Ottawa should allow the provinces to take charge of integrating new immigrants into our society
May 28, 2010
The Greater Toronto Area is amongst the most diverse places on Earth. Approximately 30% of people living in Ontario were not born in Canada and fully 50% of those in the Toronto area are foreign-born.
Because of this good fortune, Ontario has often just assumed that people from around the world will keep coming here — and settling, integrating and staying.
But that may be changing. European countries and Australia are now much more open to immigrants than they once were. Traditional source countries for Canada, like India, increasingly have more economic opportunities than they once had. Countries are now competing with one another to attract immigrant populations, particularly highly skilled immigrants, in order to fill labour market shortages.
And more immigrants are choosing to settle in Western Canada than previously. Whereas Ontario once attracted well over half of the immigrants to Canada, it now attracts just over 40% — more in line with its share of the population.
Ontario’s ability to attract immigrants can no longer be taken for granted. New immigrants can and will choose to settle elsewhere — or leave –if they see more opportunity in another province or country. Recently, the economic performance of newcomers has been weaker than with previous generations of immigrants. All Canadians have an interest in reversing this trend.
The Canada-Ontario Immigration Agreement (COIA), signed in 2005, will come up for renewal next year. Governments will soon begin to negotiate the terms of an enhanced agreement.
The original agreement was a good first step. Settlement services are now better funded and co-ordinated among different levels of government, and the settlement sector has become more professional. However, we need to do better if Ontario is to continue to attract and retain the people it needs, and if newcomers are to achieve the quality of life that they expect from their new home.
The Mowat Centre has just completed a series of studies on federal-provincial immigration agreements, and we have a number of suggestions.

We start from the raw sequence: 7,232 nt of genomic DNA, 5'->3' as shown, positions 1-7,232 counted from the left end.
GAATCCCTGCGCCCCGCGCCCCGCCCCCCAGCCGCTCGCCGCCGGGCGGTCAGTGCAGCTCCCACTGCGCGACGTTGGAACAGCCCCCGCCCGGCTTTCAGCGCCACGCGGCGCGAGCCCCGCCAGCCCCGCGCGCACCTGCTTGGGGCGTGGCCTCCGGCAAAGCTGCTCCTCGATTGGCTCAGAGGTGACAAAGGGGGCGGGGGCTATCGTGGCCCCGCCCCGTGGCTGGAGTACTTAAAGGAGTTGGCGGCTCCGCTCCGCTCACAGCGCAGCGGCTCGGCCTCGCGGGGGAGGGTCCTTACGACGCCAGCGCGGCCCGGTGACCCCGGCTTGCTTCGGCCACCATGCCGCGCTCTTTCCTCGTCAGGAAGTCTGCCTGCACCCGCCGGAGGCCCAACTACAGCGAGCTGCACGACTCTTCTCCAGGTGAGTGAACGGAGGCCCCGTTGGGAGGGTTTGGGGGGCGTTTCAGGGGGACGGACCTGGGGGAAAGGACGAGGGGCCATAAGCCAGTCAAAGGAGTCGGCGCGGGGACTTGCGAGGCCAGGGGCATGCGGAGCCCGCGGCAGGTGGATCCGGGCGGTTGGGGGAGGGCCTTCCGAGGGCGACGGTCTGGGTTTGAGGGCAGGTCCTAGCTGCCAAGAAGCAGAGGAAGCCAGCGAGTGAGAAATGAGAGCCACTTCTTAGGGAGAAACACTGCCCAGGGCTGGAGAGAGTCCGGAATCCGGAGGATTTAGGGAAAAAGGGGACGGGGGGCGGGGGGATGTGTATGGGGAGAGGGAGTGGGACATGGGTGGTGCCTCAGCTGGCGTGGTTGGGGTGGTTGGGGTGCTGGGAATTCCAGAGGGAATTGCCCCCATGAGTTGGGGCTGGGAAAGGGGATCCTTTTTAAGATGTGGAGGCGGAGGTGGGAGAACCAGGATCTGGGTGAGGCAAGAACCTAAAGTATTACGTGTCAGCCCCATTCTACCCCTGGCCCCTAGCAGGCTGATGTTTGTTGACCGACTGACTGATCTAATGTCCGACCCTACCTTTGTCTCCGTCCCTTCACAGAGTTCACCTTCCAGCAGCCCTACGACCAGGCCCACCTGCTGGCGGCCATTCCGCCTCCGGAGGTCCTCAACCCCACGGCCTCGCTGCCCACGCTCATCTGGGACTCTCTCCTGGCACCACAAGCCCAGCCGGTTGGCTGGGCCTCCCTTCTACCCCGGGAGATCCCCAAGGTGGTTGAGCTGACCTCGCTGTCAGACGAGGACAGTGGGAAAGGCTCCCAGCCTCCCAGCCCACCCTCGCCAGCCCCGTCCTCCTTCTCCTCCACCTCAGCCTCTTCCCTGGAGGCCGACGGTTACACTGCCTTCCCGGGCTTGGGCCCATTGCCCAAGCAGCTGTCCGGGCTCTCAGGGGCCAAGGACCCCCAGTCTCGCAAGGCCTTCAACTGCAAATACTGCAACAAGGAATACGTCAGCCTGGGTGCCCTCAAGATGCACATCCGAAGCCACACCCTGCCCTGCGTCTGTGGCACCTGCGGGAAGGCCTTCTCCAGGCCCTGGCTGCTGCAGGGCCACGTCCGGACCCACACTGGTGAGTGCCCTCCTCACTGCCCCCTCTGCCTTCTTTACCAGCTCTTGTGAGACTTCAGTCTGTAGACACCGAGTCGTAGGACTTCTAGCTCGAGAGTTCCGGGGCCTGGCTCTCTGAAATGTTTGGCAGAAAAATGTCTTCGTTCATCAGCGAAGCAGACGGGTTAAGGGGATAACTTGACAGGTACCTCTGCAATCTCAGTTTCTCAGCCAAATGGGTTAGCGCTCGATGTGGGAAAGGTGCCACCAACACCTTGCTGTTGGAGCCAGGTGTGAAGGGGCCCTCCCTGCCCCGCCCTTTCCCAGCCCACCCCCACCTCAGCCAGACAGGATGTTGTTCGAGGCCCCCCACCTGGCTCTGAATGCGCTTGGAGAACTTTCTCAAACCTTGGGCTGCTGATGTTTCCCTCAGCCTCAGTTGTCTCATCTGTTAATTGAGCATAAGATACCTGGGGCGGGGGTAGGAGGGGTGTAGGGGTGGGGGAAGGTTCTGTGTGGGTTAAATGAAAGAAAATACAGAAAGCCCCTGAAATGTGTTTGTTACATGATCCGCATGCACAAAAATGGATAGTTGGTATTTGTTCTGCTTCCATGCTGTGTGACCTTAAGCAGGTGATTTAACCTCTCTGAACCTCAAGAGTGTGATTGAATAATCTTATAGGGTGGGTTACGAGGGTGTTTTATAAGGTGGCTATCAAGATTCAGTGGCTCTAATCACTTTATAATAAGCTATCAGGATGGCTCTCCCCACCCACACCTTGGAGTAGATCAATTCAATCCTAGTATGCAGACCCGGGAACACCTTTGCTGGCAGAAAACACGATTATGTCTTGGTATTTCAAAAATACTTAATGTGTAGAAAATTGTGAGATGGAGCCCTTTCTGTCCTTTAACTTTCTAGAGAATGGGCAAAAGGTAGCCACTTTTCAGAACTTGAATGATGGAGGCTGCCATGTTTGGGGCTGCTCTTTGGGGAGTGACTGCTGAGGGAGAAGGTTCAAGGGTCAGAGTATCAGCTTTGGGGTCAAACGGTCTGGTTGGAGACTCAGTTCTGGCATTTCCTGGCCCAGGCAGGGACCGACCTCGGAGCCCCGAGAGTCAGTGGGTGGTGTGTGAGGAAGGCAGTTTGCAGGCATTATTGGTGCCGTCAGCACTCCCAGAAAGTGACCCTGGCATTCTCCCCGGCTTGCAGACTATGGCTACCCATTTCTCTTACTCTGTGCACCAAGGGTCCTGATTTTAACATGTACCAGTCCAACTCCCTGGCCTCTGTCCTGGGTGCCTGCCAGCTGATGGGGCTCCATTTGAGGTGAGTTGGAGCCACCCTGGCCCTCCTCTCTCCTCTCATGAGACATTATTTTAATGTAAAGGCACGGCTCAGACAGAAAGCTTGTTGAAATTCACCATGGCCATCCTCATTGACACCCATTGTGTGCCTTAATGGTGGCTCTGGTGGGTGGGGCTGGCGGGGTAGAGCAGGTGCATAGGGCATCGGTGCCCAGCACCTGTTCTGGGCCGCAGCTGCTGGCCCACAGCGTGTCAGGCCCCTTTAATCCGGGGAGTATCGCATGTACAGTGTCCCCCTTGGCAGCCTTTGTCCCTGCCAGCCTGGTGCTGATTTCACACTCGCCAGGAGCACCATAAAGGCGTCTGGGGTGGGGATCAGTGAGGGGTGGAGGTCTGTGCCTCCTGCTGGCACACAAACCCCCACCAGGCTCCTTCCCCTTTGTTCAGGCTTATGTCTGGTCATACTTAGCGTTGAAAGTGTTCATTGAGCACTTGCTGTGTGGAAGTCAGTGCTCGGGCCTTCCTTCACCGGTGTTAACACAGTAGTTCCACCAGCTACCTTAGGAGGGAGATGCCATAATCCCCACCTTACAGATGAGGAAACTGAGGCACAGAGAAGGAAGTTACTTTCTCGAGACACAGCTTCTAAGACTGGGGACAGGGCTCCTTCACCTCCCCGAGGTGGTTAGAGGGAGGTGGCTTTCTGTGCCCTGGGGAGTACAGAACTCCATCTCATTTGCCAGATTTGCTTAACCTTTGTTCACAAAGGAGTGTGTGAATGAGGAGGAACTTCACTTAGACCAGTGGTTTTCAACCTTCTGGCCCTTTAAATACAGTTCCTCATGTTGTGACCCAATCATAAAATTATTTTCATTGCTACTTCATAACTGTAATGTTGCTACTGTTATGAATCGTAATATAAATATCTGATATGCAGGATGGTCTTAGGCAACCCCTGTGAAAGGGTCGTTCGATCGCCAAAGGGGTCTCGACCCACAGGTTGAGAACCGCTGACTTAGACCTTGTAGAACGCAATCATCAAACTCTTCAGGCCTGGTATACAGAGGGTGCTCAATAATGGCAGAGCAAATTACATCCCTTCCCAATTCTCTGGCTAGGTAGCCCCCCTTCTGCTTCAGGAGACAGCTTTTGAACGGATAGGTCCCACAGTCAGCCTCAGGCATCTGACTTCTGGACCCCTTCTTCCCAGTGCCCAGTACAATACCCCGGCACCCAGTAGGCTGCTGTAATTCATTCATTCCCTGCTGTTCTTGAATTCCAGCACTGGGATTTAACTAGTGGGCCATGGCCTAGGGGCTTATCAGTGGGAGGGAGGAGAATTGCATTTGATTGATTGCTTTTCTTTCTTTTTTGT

As a first principle, the federal government has to spend the money that it promises. In the first agreement, the federal government promised a cumulative total of $920-million in new investments by 2009-2010. Yet, by April 1, 2009, $407-million of the $600-million designated for the first four years of COIA had been spent.
More importantly, one needs to make integration services work better with programs delivered by provincial and municipal governments. Integration services cannot be delivered in silos. They will be much more effective if we take advantage of the whole range of programs in areas as diverse as sport and recreation, early childhood education, family counseling, housing, employment and community mental health, not to mention all of the various services offered through the provincially run education system that connect with children.
This means doing in Ontario what the federal government has done in Quebec, Manitoba and B.C.: allowing the provincial and municipal governments the power to introduce and manage more flexible programs for newcomers. It is time the federal government treated Ontario in the same way as these other provinces and devolved programming to the provincial level. In exchange, the province must commit to spending the money on services for newcomers and give the federal government appropriate credit for its spending.
The federal government would then be free to focus, through Citizenship and Immigration Canada, on its primary responsibilities: selecting immigrants to Canada, processing their applications quickly, giving fair and timely decisions on immigration and refugee issues and choosing newcomers to Canada who can play a role in nation-building.
By devolving immigration settlement services to the provinces, the federal government can build a stronger Canada — and help newcomers better adjust to their new country.
Matthew Mendelsohn is a former deputy minister in the government of Ontario and the founding director of the Mowat Centre at the University of Toronto. The immigration research findings will be presented at a public panel discussion today at U of T. For more information, visit mowatcentre.ca
Reference: National Post